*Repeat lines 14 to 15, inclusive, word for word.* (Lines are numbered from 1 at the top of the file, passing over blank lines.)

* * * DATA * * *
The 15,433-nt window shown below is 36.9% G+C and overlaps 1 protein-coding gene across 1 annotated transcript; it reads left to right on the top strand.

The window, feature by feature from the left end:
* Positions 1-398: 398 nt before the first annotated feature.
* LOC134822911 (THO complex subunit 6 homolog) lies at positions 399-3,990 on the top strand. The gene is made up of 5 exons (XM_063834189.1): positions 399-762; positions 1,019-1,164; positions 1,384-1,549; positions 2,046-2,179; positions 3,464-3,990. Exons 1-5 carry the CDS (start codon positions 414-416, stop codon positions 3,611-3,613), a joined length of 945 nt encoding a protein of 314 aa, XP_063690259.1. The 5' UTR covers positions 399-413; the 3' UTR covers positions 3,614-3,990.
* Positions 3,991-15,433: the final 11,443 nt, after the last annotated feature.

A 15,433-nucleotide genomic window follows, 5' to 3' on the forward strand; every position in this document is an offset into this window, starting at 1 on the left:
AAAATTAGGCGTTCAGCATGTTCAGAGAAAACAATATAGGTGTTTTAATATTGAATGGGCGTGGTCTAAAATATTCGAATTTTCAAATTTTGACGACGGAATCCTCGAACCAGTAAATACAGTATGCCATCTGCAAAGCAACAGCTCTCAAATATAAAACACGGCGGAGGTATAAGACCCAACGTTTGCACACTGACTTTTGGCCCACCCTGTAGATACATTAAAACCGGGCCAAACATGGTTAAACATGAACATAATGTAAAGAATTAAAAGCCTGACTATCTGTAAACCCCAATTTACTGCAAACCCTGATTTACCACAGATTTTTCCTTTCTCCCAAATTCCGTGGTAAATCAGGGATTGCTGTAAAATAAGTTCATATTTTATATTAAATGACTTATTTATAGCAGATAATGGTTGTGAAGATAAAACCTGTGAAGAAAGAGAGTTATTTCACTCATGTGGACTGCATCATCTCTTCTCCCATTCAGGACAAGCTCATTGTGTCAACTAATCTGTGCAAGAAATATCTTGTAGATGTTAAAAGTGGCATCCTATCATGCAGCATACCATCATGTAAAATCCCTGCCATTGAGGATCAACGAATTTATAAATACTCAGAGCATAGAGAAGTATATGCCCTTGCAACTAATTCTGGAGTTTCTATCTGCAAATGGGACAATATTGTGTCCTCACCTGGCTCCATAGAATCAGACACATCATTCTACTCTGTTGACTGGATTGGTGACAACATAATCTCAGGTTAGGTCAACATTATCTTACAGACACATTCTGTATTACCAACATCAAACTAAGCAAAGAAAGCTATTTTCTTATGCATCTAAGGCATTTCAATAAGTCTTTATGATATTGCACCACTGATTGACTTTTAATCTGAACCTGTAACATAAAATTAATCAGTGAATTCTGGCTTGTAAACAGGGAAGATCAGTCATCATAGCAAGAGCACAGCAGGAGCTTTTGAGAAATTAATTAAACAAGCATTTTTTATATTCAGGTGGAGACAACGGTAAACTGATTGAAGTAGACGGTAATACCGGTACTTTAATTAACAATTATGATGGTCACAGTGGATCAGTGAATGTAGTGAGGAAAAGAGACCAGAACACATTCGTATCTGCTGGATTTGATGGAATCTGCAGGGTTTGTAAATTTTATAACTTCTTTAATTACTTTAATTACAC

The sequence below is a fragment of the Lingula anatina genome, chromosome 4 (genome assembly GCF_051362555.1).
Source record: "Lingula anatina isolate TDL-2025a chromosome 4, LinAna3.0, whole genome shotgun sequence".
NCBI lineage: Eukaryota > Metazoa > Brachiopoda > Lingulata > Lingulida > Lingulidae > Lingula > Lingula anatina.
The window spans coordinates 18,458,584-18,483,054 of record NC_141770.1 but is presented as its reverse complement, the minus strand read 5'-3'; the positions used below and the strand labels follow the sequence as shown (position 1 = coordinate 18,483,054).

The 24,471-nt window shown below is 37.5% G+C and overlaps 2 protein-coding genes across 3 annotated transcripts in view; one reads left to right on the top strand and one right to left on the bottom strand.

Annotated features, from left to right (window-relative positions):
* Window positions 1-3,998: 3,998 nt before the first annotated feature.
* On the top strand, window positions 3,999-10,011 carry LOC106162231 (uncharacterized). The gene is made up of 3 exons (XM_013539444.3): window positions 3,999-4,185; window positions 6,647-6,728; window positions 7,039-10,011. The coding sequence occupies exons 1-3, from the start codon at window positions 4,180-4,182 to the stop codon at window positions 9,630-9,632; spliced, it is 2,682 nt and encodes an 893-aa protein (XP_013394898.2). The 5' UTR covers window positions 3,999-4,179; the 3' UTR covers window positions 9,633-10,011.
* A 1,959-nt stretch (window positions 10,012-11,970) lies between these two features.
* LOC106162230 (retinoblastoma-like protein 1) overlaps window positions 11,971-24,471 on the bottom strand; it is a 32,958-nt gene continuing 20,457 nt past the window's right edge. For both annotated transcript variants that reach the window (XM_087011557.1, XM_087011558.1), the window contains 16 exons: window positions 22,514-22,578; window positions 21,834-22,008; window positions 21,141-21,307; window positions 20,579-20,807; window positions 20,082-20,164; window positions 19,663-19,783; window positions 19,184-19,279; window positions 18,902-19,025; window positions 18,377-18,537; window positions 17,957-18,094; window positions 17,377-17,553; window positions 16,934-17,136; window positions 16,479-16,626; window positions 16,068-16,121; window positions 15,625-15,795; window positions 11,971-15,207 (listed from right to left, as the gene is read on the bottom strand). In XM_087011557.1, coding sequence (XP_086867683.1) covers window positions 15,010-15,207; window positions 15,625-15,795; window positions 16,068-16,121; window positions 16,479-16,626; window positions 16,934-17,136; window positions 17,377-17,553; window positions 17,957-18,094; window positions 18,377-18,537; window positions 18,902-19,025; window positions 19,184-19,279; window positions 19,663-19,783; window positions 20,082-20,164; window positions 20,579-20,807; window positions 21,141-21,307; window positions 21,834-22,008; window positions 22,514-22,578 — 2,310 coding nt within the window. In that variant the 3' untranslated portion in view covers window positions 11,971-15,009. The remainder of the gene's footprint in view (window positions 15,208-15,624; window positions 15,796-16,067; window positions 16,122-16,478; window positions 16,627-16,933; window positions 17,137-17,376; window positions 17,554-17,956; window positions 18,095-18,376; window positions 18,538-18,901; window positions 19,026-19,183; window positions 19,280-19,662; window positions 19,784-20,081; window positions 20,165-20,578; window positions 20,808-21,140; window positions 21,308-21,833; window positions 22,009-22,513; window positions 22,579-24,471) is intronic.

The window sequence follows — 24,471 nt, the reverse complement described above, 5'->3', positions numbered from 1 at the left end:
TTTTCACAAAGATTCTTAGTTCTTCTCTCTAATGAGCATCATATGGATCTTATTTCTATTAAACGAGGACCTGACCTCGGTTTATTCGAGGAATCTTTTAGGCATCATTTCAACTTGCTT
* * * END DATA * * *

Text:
* Window positions 1-3,998: 3,998 nt before the first annotated feature.
* On the top strand, window positions 3,999-10,011 carry LOC106162231 (uncharacterized). The gene is made up of 3 exons (XM_013539444.3): window positions 3,999-4,185; window positions 6,647-6,728; window positions 7,039-10,011. The coding sequence occupies exons 1-3, from the start codon at window positions 4,180-4,182 to the stop codon at window positions 9,630-9,632; spliced, it is 2,682 nt and encodes an 893-aa protein (XP_013394898.2). The 5' UTR covers window positions 3,999-4,179; the 3' UTR covers window positions 9,633-10,011.